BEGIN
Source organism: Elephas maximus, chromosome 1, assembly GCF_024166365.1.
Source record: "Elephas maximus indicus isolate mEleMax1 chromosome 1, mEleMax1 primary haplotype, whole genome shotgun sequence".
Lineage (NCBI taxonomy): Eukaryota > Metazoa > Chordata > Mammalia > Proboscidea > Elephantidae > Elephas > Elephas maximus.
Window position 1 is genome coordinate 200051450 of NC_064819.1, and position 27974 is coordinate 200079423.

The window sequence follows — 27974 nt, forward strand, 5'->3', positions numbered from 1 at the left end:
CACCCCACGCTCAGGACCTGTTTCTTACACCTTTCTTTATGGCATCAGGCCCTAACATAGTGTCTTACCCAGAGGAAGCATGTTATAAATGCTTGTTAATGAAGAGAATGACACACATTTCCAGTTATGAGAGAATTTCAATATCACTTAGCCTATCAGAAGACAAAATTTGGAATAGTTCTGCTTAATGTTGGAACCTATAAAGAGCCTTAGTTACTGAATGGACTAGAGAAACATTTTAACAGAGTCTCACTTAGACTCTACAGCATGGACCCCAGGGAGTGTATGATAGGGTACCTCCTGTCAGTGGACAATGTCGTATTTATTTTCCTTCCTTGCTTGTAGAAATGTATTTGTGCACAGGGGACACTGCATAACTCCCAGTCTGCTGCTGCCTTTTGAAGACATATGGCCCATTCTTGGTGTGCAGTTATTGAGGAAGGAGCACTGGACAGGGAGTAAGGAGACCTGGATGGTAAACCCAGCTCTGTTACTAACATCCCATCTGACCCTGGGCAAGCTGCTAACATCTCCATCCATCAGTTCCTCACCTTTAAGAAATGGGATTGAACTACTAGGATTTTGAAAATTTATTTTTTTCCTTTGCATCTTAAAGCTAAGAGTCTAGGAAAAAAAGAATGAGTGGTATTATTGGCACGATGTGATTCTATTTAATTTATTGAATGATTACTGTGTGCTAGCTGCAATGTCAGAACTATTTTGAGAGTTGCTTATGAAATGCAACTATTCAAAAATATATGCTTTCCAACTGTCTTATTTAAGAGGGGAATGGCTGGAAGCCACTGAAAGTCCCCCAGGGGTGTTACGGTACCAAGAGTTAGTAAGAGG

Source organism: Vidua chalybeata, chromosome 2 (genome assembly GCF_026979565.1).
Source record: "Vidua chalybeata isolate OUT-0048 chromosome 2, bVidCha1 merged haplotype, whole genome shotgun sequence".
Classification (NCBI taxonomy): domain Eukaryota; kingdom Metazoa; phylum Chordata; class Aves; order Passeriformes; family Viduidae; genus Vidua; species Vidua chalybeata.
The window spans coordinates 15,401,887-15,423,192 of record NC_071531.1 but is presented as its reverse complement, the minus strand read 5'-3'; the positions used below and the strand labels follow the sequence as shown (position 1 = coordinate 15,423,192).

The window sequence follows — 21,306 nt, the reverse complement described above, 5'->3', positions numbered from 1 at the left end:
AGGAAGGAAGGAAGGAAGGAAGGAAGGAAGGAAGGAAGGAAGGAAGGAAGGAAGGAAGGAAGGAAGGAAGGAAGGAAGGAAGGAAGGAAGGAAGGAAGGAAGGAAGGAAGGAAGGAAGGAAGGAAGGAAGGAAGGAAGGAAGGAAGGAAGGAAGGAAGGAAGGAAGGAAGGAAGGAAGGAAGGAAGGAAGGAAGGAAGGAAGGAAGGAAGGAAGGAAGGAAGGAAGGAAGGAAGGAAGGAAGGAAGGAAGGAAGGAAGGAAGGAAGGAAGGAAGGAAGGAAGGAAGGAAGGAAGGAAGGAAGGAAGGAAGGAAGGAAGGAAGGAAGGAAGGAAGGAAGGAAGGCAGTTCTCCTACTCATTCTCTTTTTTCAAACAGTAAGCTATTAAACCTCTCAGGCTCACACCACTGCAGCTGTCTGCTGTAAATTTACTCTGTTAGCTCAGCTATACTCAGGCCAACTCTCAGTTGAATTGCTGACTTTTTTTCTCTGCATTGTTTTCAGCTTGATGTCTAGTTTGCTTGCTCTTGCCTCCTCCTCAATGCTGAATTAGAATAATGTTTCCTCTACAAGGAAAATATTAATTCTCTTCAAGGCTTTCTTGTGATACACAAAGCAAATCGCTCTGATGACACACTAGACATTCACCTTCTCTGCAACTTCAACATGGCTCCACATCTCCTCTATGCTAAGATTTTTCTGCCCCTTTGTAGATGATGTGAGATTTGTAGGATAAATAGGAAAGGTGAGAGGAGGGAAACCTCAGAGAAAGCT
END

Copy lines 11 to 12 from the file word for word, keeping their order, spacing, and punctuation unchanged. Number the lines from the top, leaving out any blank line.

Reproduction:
The window sequence follows — 21,306 nt, the reverse complement described above, 5'->3', positions numbered from 1 at the left end:
AGGAAGGAAGGAAGGAAGGAAGGAAGGAAGGAAGGAAGGAAGGAAGGAAGGAAGGAAGGAAGGAAGGAAGGAAGGAAGGAAGGAAGGAAGGAAGGAAGGAAGGAAGGAAGGAAGGAAGGAAGGAAGGAAGGAAGGAAGGAAGGAAGGAAGGAAGGAAGGAAGGAAGGAAGGAAGGAAGGAAGGAAGGAAGGAAGGAAGGAAGGAAGGAAGGAAGGAAGGAAGGAAGGAAGGAAGGAAGGAAGGAAGGAAGGAAGGAAGGAAGGAAGGAAGGAAGGAAGGAAGGAAGGAAGGAAGGAAGGAAGGAAGGAAGGAAGGAAGGAAGGAAGGAAGGAAGGAAGGAAGGCAGTTCTCCTACTCATTCTCTTTTTTCAAACAGTAAGCTATTAAACCTCTCAGGCTCACACCACTGCAGCTGTCTGCTGTAAATTTACTCTGTTAGCTCAGCTATACTCAGGCCAACTCTCAGTTGAATTGCTGACTTTTTTTCTCTGCATTGTTTTCAGCTTGATGTCTAGTTTGCTTGCTCTTGCCTCCTCCTCAATGCTGAATTAGAATAATGTTTCCTCTACAAGGAAAATATTAATTCTCTTCAAGGCTTTCTTGTGATACACAAAGCAAATCGCTCTGATGACACACTAGACATTCACCTTCTCTGCAACTTCAACATGGCTCCACATCTCCTCTATGCTAAGATTTTTCTGCCCCTTTGTAGATGATGTGAGATTTGTAGGATAAATAGGAAAGGTGAGAGGAGGGAAACCTCAGAGAAAGCT